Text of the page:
I was in Delhi yesterday co-hosting with Microsoft a CMO Roundtable on Omni-channel Strategy for Digital. We had a lovely group of participants from organizations as diverse as Kaff, Indraprastha, Jaypore.com and there was a lot of debate on how it works for B2B where there is an existing dealer setup. Another interesting point raised was that while there is a lot of emphasis on real-time data collection, in many scenarios the purchase context does not require speed. It is possible to glean a lot of data on the customer using automation, and even possible to track a cohort of users on social media and track sentiment. Knowing the customer as an individual is now a reality. The challenge is to rebuild our legacy systems to benefit from this new paradigm. You can see the photos here.
During networking one of the exciting topics was Patanjali and will it succeed with jeans. Why has Patanjali been so successful with the other product lines? How has it been able to displace incumbents like HUL and P&G? My theory is that for the incumbents the “bottom of the pyramid” was an add-on, not their core business. They addressed it by Lower Unit Packs and sachets but didn’t really design for this audience. Their margins in this space would also be relatively lower than what they get in the higher-end areas. Patanjali on the other hand sees HUL’s bottom of the pyramid as a primary market and designs and communicates towards this. And with Baba Ramdev and the Ayurvedic platform they also have a very consistent brand image. Are they the first to do this? Not really. Nirma and Chik did something very similar and were successful till the incumbents beat them back. But they had only the one product line. And though I do recollect them spending tons of money, they did not have a consistent brand ambassador on the scale of Baba Ramdev. It is a classic management strategy covered by Clayton Christensen years ago – as incumbents exit the lower-margin lines (to improve their overall margins) they create the opportunity for new players to occupy these spaces. Or newer players have a good chance of success if they attack the lower-margin lines of an incumbent player as they are unlikely to invest much in defending these businesses. Over time the new player will also move up the value chain, and then the cycle repeats.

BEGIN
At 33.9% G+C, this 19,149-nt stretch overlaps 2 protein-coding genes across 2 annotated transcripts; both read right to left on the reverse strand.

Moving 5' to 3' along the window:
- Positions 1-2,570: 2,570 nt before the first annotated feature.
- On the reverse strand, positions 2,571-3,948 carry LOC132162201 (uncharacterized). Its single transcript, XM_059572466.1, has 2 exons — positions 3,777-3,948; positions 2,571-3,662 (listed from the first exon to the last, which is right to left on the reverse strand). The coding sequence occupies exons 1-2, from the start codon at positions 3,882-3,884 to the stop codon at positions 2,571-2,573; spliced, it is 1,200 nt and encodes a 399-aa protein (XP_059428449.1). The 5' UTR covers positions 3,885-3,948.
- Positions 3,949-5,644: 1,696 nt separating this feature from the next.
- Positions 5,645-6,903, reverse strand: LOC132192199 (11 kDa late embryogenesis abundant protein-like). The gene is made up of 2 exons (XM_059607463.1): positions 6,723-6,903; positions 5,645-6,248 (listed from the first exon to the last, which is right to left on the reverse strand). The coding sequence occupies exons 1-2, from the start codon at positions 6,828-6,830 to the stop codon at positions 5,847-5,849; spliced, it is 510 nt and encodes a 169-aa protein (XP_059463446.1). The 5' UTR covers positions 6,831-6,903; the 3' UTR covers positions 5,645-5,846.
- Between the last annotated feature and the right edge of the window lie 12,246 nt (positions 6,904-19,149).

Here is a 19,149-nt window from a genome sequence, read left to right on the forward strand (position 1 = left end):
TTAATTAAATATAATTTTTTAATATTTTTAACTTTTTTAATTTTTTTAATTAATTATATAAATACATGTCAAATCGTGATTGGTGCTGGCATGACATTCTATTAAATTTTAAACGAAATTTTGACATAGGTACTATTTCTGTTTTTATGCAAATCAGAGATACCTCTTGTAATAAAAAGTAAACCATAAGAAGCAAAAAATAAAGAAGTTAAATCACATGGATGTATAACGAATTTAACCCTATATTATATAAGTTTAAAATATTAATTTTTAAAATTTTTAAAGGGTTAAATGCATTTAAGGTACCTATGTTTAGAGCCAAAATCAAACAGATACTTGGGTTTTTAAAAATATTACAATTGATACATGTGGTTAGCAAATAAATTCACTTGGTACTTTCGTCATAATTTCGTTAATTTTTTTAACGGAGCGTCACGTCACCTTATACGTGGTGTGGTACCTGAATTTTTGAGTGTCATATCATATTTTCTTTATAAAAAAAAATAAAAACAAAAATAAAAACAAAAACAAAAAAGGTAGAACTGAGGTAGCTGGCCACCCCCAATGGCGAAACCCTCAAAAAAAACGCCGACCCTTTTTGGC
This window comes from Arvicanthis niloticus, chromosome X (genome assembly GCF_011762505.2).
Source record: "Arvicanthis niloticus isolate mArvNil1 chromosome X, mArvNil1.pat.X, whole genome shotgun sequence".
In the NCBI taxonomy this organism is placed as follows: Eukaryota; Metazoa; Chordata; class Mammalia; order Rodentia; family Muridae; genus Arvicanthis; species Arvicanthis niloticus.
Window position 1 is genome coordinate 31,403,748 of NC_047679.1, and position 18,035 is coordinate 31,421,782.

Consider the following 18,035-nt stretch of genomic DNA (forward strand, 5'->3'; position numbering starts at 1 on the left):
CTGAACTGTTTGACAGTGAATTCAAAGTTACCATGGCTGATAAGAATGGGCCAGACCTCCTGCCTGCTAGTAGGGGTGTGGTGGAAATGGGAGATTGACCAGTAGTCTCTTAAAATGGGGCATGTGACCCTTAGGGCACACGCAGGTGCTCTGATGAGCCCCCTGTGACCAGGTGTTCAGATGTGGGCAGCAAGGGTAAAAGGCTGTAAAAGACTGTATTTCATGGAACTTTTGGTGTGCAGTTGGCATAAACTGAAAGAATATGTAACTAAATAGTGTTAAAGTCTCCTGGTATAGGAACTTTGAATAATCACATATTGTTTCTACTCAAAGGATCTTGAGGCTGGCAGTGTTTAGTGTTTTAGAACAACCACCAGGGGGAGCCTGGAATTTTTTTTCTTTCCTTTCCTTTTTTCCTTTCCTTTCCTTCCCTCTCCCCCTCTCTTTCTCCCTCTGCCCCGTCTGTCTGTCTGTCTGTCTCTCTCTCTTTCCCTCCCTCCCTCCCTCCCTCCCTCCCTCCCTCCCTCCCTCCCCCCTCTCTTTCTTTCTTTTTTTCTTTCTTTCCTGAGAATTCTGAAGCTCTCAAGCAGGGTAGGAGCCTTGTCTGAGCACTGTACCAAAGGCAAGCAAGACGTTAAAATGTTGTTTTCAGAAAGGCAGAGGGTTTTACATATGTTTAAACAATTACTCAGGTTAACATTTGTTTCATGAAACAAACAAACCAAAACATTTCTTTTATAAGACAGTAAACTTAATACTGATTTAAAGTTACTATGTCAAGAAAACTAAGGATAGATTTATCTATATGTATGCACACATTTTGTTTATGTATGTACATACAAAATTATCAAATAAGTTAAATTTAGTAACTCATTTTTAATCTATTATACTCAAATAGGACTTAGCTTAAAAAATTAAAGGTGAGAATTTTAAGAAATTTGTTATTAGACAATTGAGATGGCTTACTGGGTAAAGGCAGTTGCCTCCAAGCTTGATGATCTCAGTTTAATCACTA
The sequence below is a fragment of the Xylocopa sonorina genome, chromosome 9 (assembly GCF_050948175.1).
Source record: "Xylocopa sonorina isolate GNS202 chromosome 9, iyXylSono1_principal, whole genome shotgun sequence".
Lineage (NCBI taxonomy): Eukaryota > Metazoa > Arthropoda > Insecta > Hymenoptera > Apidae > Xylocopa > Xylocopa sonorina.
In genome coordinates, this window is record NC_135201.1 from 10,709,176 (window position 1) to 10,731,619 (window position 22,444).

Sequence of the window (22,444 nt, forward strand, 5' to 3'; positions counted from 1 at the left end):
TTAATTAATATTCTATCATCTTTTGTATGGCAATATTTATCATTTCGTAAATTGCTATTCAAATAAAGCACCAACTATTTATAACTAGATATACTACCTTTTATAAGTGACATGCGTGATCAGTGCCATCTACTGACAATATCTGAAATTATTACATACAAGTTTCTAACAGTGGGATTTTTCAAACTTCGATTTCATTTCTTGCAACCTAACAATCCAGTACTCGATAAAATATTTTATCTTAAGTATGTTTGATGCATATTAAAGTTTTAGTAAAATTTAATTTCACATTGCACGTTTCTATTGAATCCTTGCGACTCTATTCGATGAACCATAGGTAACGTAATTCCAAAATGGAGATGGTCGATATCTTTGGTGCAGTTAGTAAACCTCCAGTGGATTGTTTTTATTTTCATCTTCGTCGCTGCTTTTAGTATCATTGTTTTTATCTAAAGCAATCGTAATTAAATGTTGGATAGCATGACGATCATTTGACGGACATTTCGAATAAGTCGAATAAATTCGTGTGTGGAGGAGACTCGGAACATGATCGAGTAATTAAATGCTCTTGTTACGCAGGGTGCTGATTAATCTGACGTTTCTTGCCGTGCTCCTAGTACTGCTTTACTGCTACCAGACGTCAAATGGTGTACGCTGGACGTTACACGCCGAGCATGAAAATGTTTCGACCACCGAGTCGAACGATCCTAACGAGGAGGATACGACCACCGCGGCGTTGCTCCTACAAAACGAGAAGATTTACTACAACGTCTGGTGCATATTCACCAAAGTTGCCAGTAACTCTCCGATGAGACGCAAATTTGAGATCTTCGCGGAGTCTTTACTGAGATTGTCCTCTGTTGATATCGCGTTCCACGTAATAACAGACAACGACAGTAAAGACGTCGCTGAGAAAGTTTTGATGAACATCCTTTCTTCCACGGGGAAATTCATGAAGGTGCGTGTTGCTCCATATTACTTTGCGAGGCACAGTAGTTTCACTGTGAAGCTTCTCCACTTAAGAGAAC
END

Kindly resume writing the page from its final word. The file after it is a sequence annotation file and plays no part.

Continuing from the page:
Perhaps this is possible in the ecommerce context too? Rajan Anandan recently said at an IDG Ventures anniversary party, no less – that ecommerce can’t take off till per capita income hits $4000 because till then there isn’t sufficient money around for people to spend and make the sites viable. Sure, we can either wait 10 years for India to get “rich” OR we can figure out a business model that works for the bottom of the pyramid. In that context, Flipkart’s rumoured partnership with price warrior Walmart may be a step in the right direction. On the other hand, Walmart’s success comes from a country where the poverty threshold for a family of four is $24,000 and per capita income is over $50,000! The rich in every country are increasingly similar, even as the poor in each country are very different.